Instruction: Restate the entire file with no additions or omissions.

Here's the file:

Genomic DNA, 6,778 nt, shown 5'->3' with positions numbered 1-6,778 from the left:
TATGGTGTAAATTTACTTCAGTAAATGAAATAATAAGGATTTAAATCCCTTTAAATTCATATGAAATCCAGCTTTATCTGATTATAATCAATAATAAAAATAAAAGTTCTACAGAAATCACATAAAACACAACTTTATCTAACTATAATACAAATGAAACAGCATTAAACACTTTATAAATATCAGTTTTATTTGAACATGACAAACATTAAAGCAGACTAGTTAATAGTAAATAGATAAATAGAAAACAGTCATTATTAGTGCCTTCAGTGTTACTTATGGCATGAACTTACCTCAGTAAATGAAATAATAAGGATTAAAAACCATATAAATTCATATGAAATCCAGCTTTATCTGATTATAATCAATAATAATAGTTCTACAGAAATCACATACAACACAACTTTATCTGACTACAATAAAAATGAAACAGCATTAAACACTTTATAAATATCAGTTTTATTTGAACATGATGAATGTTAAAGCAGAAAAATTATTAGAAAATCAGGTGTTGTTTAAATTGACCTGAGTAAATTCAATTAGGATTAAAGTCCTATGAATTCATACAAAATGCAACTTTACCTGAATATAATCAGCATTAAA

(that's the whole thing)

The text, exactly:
Genomic DNA, 6,778 nt, shown 5'->3' with positions numbered 1-6,778 from the left:
TATGGTGTAAATTTACTTCAGTAAATGAAATAATAAGGATTTAAATCCCTTTAAATTCATATGAAATCCAGCTTTATCTGATTATAATCAATAATAAAAATAAAAGTTCTACAGAAATCACATAAAACACAACTTTATCTAACTATAATACAAATGAAACAGCATTAAACACTTTATAAATATCAGTTTTATTTGAACATGACAAACATTAAAGCAGACTAGTTAATAGTAAATAGATAAATAGAAAACAGTCATTATTAGTGCCTTCAGTGTTACTTATGGCATGAACTTACCTCAGTAAATGAAATAATAAGGATTAAAAACCATATAAATTCATATGAAATCCAGCTTTATCTGATTATAATCAATAATAATAGTTCTACAGAAATCACATACAACACAACTTTATCTGACTACAATAAAAATGAAACAGCATTAAACACTTTATAAATATCAGTTTTATTTGAACATGATGAATGTTAAAGCAGAAAAATTATTAGAAAATCAGGTGTTGTTTAAATTGACCTGAGTAAATTCAATTAGGATTAAAGTCCTATGAATTCATACAAAATGCAACTTTACCTGAATATAATCAGCATTAAA